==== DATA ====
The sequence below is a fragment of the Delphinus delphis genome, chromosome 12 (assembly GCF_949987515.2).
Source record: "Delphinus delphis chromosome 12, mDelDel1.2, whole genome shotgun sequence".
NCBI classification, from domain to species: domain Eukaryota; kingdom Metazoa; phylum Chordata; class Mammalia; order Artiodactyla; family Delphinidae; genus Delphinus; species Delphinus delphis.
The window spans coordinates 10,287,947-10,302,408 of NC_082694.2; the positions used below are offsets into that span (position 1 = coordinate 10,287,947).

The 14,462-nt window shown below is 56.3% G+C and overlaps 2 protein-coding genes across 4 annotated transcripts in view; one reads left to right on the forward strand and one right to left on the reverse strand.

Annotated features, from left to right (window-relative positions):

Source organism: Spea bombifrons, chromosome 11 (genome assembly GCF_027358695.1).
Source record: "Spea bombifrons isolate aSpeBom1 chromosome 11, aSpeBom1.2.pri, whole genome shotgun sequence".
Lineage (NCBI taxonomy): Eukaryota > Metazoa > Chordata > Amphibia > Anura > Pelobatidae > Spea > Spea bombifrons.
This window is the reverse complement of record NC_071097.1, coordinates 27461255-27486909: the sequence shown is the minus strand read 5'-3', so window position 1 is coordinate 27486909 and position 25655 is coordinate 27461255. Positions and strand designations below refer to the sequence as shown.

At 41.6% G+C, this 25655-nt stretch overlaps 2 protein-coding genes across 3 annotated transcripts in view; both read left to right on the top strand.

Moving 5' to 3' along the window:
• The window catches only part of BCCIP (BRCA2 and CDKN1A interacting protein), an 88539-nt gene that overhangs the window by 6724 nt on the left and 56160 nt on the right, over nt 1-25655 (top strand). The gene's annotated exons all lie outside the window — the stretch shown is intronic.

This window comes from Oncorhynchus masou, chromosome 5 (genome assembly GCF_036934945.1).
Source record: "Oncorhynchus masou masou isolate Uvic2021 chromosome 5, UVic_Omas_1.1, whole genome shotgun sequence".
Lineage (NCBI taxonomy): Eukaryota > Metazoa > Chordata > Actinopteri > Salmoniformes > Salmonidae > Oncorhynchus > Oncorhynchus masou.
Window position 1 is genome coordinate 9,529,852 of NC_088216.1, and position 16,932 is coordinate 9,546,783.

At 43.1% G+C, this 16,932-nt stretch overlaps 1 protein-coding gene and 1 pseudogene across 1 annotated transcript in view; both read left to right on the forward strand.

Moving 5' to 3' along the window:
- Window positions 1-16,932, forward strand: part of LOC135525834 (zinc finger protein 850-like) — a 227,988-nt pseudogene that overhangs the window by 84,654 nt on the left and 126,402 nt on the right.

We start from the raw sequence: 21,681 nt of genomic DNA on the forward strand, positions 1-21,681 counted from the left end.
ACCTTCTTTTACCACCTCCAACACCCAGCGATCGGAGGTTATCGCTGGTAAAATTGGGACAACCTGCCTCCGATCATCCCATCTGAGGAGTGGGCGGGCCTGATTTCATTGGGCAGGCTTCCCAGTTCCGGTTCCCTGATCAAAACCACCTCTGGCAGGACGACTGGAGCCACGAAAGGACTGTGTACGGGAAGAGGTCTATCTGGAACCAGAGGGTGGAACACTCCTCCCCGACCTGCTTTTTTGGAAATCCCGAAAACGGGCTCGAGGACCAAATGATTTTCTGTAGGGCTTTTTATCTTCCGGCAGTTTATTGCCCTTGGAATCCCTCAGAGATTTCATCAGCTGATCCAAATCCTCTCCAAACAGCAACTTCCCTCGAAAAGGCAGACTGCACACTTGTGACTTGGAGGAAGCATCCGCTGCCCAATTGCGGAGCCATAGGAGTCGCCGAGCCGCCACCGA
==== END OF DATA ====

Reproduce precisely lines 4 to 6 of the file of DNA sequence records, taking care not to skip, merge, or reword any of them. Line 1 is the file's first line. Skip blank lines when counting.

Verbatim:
The window spans coordinates 10,287,947-10,302,408 of NC_082694.2; the positions used below are offsets into that span (position 1 = coordinate 10,287,947).

The 14,462-nt window shown below is 56.3% G+C and overlaps 2 protein-coding genes across 4 annotated transcripts in view; one reads left to right on the forward strand and one right to left on the reverse strand.

Annotated features, from left to right (window-relative positions):